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A "rail to trail" in Germany
A rail trail is the conversion of a disused railway easement into a multi-use path, typically for walking, cycling and sometimes horse riding. The characteristics of former tracks—flat, long, frequently running through historical areas—are appealing for various development. The term sometimes also covers trails running alongside working railways; these are called "rails with trails". Some shared trails are segregated, with the segregation achieved with or without separation. Many rail trails are long distance trails.

A rail to trail may still include rails, such as light rail or streetcar. By virtue of their characteristic shape (long and flat), some shorter rails to trails are known as greenways and linear parks.

History

United States

In North America, the decades-long consolidation of the rail industry led to the closure of a number of uneconomical branch lines in the 1960s. Some were maintained as short line railways, but many others were abandoned.

Beginning with a few lines in the Midwestern United States, these disused industrial relics were turned into ecological areas functioning as linear parks or community space, but mainly as non-motorized transportation or recreation corridors for walking, hiking, bicycling, horse riding, birdwatching, etc.

By the 1970s, even main lines were being sold or abandoned. This was especially true when regional rail lines merged and streamlined their operations. As both the supply of potential trails increased and awareness of the possibilities rose, state governments, municipalities, conservation authorities and private organizations bought the rail corridors to create, expand or link greenspaces. The first abandoned rail corridor in the United States converted into a recreational trail was the Elroy-Sparta State Trail in Wisconsinmarker, which opened in 1965. The following year the Illinois Prairie Path opened. The longest developed rail trail is currently the 225-mile Katy Trail in Missourimarker; when complete, the Cowboy Trail in Nebraskamarker will extend for 321 miles.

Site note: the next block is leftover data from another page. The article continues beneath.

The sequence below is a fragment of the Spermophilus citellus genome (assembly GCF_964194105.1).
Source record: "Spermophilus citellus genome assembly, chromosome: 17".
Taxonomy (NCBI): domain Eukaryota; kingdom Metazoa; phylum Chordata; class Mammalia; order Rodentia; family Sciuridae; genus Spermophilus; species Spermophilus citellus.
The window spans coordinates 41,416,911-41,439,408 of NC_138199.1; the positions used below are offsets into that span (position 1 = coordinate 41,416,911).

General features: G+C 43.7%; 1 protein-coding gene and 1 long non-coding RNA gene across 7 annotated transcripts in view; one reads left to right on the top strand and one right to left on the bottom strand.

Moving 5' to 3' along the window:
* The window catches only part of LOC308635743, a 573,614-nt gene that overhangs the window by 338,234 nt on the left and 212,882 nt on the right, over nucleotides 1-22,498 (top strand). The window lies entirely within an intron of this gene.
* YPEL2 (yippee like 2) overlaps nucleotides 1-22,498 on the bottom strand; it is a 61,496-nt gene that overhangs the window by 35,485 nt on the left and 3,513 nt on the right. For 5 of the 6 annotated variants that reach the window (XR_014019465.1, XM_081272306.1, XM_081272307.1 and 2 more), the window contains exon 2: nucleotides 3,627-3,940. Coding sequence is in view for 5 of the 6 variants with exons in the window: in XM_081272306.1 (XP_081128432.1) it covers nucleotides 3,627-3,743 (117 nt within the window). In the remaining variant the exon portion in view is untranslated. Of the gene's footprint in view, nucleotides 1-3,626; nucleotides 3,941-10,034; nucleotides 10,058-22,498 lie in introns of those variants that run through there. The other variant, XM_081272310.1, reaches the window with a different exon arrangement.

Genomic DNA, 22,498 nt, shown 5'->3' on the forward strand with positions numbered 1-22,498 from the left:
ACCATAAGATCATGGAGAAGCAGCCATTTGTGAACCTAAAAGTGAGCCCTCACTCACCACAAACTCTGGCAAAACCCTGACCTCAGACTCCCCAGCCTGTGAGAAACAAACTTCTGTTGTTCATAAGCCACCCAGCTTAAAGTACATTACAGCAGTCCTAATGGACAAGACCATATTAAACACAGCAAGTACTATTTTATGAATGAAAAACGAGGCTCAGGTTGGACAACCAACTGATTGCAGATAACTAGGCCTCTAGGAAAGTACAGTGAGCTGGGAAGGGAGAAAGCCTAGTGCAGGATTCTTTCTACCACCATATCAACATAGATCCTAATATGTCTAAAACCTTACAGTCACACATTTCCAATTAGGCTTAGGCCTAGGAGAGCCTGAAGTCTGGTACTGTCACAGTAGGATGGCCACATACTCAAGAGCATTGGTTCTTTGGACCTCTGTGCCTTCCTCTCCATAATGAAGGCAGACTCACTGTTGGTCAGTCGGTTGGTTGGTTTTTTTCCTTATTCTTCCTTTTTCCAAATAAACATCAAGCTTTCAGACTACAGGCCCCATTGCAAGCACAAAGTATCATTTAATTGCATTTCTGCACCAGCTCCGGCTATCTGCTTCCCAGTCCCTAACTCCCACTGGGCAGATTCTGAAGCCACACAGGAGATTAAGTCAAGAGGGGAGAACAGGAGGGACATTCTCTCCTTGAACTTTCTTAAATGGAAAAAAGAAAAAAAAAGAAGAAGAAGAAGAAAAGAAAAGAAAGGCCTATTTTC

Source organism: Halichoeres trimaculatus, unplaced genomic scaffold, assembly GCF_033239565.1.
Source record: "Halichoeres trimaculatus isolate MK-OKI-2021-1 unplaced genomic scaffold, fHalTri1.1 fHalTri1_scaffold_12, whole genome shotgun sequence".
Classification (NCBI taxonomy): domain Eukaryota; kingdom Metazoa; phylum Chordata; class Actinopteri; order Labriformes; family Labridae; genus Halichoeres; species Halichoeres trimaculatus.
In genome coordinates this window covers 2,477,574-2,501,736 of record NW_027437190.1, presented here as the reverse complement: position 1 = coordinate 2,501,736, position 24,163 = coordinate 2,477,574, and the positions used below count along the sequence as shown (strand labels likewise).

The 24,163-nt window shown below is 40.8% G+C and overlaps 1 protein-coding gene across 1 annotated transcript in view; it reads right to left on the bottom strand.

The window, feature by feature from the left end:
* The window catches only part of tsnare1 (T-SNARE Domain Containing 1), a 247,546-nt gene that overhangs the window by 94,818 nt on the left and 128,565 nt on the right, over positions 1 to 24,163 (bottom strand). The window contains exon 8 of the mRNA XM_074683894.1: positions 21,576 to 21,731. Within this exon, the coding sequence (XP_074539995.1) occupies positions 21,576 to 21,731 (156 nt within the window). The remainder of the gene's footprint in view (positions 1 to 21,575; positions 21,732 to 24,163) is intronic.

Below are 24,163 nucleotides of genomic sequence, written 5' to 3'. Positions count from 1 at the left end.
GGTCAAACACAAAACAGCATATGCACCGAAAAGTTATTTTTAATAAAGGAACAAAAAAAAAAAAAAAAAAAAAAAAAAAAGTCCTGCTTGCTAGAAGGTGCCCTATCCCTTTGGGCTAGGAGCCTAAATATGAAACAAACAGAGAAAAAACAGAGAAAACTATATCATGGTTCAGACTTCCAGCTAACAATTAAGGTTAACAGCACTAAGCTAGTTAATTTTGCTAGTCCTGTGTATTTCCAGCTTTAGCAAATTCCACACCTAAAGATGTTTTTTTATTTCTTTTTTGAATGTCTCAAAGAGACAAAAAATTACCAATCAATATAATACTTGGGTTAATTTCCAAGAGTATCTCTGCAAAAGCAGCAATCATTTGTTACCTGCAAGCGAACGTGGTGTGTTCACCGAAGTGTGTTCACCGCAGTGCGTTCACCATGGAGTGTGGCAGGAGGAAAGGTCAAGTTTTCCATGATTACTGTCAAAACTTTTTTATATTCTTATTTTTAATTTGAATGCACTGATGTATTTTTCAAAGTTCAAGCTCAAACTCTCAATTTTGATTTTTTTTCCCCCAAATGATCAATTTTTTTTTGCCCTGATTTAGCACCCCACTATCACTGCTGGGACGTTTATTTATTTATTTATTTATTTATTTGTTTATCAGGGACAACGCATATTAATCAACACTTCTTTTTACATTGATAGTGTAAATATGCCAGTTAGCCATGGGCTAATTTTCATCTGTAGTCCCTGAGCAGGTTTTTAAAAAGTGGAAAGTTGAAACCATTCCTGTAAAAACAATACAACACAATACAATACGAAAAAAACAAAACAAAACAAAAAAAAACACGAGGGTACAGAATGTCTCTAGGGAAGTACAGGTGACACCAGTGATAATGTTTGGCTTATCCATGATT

The conversion of rails to trails hastened with the federal government passing legislation promoting the use of railbanking for abandoned railroad corridors. This process would preserve rail corridors for possible future rail use with interim use as a trail.

Australia

The development of rail trails in southeastern Australia can be traced to the gold rushes of the second half of the 19th century. Dozens of rail lines sprang up, aided by the overly enthusiastic "Octopus Act", but soon became unprofitable as the gold ran out, leading to a decreased demand for timber in turn. Decades later, these easements found a new use as tourist drawcards, once converted to rail trails. Dozens exist in some form, but only a few — such as the 95 kilometre Murray to the Mountains Rail Trail — have been fully developed. Progress is frequently hampered by trestle bridges in unsafe condition, easements that have been sold off to farmers, and lack of funds. Funding is typically contributed in roughly equal parts from federal, state and local governments, with voluntary labour and in kind donations contributed by local groups.